A plaque mounted on a stone marker identifies the Friends Cemetery at St. Peter’s Church Cemetery (Mary French)

Today the Friends Cemetery is located at the southern end of St. Peter’s Church Cemetery, where the Quaker graves are found in two concentrations. The larger of the two is clearly defined by four stone markers, one containing a “Friends Burial Place” plaque. The second, smaller concentration is situated at the southeast corner of St. Peter’s Cemetery, bordering Butler Place, and its boundaries are not clearly designated. Further south of the Friends Cemetery is an open field that was part of the land St. Peter’s acquired with the Friends meetinghouse property. This vacant lot, never utilized by St. Peter’s for burials, is currently slated for development into an affordable housing complex. Community members familiar with the history of the site have raised concerns that the field might contain unmarked Quaker burials, but archaeological test excavations conducted in 2019 and 2020 found no evidence of graves and/or human remains in this parcel of land.

Modest headstones in the Friends Cemetery at the southern end of St. Peter’s Church Cemetery, Jan 2021 (Mary French)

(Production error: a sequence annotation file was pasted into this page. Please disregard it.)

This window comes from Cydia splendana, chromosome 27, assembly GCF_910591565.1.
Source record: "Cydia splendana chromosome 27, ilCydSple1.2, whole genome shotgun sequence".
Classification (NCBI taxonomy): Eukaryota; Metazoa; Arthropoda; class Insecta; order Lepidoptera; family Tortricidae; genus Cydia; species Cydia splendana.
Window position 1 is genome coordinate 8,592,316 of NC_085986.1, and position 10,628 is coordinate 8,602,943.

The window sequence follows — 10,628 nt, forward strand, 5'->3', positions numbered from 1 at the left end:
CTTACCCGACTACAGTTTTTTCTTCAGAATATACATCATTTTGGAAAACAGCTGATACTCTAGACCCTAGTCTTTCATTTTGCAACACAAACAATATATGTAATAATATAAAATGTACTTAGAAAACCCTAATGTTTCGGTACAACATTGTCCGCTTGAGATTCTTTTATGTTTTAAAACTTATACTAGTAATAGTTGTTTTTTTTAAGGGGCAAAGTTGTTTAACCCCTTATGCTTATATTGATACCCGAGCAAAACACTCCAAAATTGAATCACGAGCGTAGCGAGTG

2012 aerial view of Peter’s Church Cemetery and the Friends Cemetery (NYCityMap)

View more photos of St. Peter’s Church Cemetery and the Friends Cemetery

Sources: Beers’ 1868 Atlas of New York and Vicinity, Pl. 16; The History of the Several Towns, Manors and Patents of the County of Westchester: From Its First Settlement to the Present Time (Bolton 1881); Cemetery Inscriptions, St. Peter’s P.E. Church of Westchester (Lincoln 1910, NYHS manuscript); Annual reports of the Board of Health of the City of New York, 1900-1925; The Story of St. Peter’s, Westchester in the City of New York 1693-1976 (Lang 1976); Encyclopedia of New York City, 2nd ed. (Jackson et al 2010); Cemeteries of the Bronx (Raftery 2016); “Grave Concerns Continue Over Proposed Housing Site,” Bronx Times, Jul 7, 2019; Phase IA Historical Documentary and Archaeological Assessment Report for the St. Peter’s Church Property, Bronx (Chrysalis 2019); Phase IB Archaeological Field Testing for Saint Peter’s Church-Proposed Westchester Square Development Project, Bronx (Chrysalis 2020)